Animalia > Chordata > Reptilia > Squamata > Boidae > Boa > Boa constrictor
 

Boa constrictor (Boa Constrictor)

Synonyms:

Wikipedia Abstract

The boa constrictor (Boa constrictor), also called red-tailed boa, is a species of large, heavy-bodied snake. It is a member of the family Boidae found in North, Central, and South America, as well as some islands in the Caribbean. A staple of private collections and public displays, its color pattern is highly variable yet distinctive. Ten subspecies are currently recognized, although some of these are controversial. This article focuses on the species Boa constrictor as a whole, but also specifically on the nominate subspecies B. c. constrictor.
View Wikipedia Record: Boa constrictor

Infraspecies

Boa constrictor amarali (Amaral's ground boa)
Boa constrictor constrictor (Boa constrictor)
Boa constrictor mexicana (Mexican boa constrictor)
Boa constrictor nebulosa (Clouded boa)
Boa constrictor occidentalis (Argentine boa)
Boa constrictor orophias (St Lucia island boa) (Endangered)
Boa constrictor ortonii (Red-tailed boa)

Attributes

Arboreal [1]  Yes
Gestation [2]  4 months 5 days
Litter Size [2]  35
Maximum Longevity [2]  40 years
Nocturnal [1]  Yes
Water Biome [1]  Rivers and Streams
Adult Weight [2]  7.787 lbs (3.532 kg)
Diet [1]  Carnivore
Female Maturity [2]  3 years
Male Maturity [2]  3 years

Ecoregions

Protected Areas

Biodiversity Hotspots

Prey / Diet

Ameiva ameiva (Giant Ameiva, Amazon Racerunner)[3]
Artibeus jamaicensis (Jamaican fruit-eating bat)[4]
Cuniculus paca (Paca)[5]
Volatinia jacarina (Blue-black Grassquit)[3]

Prey / Diet Overlap

Predators

Buteogallus urubitinga (Great Black-Hawk)[6]
Chrysocyon brachyurus (Maned Wolf)[7]

Consumers

Institutions (Zoos, etc.)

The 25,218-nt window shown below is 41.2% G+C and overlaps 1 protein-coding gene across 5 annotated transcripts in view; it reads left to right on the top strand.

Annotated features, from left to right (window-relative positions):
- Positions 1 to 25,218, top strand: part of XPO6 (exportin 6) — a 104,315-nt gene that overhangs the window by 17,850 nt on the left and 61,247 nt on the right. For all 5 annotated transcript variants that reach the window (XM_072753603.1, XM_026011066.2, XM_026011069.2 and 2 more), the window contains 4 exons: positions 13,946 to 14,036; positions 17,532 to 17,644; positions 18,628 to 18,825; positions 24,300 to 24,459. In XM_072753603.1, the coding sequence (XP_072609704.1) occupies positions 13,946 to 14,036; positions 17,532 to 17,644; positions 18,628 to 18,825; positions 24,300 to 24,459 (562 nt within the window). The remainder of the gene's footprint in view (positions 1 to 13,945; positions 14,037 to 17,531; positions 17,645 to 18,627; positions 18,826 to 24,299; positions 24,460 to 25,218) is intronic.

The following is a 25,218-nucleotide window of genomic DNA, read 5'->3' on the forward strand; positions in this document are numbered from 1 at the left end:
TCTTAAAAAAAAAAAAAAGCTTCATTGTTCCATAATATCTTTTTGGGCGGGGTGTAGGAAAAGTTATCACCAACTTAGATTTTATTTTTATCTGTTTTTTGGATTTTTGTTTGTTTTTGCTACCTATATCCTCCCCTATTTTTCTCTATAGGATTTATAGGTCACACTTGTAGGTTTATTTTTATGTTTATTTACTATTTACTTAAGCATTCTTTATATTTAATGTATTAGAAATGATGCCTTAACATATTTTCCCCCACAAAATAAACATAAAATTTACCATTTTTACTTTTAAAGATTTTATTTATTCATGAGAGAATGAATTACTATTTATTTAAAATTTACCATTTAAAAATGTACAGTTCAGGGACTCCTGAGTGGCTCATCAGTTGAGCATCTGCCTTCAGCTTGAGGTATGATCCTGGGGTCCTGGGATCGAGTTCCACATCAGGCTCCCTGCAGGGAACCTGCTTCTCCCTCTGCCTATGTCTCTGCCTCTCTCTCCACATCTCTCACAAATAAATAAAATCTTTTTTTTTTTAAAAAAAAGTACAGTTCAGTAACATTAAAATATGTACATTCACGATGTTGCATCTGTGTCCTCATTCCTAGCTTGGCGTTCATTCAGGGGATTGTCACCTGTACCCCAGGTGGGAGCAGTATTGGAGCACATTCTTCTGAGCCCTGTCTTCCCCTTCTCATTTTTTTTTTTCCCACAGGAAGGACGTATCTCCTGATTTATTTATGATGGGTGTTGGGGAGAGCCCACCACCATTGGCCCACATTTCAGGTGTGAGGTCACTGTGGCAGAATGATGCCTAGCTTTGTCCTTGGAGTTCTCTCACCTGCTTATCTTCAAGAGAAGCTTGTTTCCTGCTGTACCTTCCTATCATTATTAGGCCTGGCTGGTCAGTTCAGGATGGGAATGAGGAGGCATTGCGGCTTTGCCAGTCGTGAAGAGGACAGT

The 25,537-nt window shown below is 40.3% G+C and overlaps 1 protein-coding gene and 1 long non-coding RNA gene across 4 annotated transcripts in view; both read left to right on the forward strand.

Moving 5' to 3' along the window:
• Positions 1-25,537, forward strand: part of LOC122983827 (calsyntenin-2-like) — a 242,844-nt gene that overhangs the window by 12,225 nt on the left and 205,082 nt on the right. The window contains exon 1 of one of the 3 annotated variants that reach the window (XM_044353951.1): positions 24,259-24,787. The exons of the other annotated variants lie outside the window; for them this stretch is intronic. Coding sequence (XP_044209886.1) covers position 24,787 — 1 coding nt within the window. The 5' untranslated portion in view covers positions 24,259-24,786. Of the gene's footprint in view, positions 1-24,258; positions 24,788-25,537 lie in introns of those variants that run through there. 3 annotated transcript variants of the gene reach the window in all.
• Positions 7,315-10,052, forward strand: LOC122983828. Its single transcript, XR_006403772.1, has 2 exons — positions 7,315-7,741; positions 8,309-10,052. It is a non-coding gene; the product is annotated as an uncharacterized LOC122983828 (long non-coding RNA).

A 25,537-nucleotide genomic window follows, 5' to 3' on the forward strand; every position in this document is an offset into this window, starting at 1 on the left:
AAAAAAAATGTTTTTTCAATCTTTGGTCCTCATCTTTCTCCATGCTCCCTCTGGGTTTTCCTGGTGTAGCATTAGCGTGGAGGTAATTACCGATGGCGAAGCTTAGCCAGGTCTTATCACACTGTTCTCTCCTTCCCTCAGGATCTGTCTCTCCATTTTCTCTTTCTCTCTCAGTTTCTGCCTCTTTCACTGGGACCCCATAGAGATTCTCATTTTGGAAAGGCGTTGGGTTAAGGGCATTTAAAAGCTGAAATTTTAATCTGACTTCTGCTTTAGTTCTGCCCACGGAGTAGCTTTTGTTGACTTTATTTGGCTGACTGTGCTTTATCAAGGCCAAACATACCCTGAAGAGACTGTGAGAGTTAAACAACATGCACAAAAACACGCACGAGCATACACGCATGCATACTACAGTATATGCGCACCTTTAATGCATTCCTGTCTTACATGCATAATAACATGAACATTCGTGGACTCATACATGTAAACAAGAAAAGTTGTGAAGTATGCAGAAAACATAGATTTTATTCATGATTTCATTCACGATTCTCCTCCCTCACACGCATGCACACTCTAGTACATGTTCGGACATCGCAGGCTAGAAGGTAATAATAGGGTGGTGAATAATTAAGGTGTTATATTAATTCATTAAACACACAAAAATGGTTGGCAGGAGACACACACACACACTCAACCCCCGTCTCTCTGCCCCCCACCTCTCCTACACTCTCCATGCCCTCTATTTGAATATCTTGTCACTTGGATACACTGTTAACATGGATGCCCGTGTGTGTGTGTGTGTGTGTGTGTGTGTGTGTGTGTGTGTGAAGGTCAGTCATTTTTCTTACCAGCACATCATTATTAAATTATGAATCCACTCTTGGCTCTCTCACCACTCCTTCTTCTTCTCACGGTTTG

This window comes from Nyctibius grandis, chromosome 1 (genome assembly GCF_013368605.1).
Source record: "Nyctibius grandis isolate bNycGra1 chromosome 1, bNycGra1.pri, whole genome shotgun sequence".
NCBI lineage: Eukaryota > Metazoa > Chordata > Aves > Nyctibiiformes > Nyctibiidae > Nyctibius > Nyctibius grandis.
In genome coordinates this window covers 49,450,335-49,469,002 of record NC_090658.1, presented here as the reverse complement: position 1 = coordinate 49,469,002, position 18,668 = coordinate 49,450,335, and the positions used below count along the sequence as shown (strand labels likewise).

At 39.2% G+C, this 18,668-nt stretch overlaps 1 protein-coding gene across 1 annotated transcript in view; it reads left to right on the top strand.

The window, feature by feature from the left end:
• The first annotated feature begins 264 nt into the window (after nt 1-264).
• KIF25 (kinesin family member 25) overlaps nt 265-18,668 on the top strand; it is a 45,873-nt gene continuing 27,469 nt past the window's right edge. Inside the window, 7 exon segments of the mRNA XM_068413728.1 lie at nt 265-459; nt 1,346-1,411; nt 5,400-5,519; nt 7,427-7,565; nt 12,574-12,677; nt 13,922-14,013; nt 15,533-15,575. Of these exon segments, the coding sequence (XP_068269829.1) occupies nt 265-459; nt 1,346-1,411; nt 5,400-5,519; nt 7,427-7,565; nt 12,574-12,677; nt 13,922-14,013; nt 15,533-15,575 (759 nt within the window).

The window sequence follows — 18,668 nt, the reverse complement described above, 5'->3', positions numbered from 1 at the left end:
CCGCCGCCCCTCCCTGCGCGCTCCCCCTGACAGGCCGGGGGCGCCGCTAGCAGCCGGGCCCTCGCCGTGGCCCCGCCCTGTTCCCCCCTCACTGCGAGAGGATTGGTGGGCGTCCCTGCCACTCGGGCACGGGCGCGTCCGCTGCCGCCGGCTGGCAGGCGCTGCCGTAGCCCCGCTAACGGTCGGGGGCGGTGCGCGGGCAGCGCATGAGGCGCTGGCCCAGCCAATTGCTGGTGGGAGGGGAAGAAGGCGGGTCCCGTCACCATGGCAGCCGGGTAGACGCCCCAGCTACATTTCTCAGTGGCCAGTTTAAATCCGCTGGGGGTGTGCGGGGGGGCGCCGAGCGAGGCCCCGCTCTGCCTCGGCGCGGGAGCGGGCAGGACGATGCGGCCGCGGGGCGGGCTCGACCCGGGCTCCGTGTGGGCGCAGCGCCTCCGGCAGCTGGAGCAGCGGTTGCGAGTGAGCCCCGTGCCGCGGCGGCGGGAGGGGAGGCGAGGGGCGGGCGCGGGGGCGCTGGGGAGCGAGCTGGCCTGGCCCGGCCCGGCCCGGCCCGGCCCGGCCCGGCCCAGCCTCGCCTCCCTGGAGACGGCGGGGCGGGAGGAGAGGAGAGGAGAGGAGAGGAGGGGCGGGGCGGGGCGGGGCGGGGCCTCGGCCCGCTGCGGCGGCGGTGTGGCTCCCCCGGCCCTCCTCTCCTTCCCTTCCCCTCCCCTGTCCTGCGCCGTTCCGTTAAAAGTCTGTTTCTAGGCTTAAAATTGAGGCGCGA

Distribution

Mexico (Yucatan), Belize, Guatemala, Honduras, El Salvador, Nicaragua, Costa Rica, Panama, Colombia, Venezuela (Merida [HR 27: 88], Isla Margarita), Guyana, French French Guiana, Surinam, Peru (Pasco etc.), Bolivia, Brazil (Amapá, Pará, Rondonia, etc.), ; Trinity Hills Wildlife Sactuary;

External References

Photos

Citations

Attributes / relations provided by
1Myers, P., R. Espinosa, C. S. Parr, T. Jones, G. S. Hammond, and T. A. Dewey. 2006. The Animal Diversity Web (online). Accessed February 01, 2010 at animaldiversity.org
2de Magalhaes, J. P., and Costa, J. (2009) A database of vertebrate longevity records and their relation to other life-history traits. Journal of Evolutionary Biology 22(8):1770-1774
3Hábitos alimentares de serpentes em Espigão do Oeste, Rondônia, Brasil, Paulo Sérgio Bernarde & Augusto Shinya Abe, Biota Neotrop., vol. 10, no. 1, pp. 167-173 (2010)
4Artibeus jamaicensis, Jorge Ortega and Iván Castro-Arellano, MAMMALIAN SPECIES No. 662, pp. 1–9 (2001)
5Agouti paca, Elizabeth M. Pérez, MAMMALIAN SPECIES No. 404, pp. 1-7 (1992)
6del Hoyo, J., Elliott, A., Sargatal, J., Christie, D.A. & de Juana, E. (eds.). Handbook of the Birds of the World Alive. Lynx Edicions, Barcelona.
7Jorrit H. Poelen, James D. Simons and Chris J. Mungall. (2014). Global Biotic Interactions: An open infrastructure to share and analyze species-interaction datasets. Ecological Informatics.
8Gibson, D. I., Bray, R. A., & Harris, E. A. (Compilers) (2005). Host-Parasite Database of the Natural History Museum, London
Ecoregions provided by World Wide Fund For Nature (WWF). WildFinder: Online database of species distributions, ver. 01.06 WWF WildFINDER
Biodiversity Hotspots provided by Critical Ecosystem Partnership Fund
Abstract provided by DBpedia licensed under a Creative Commons License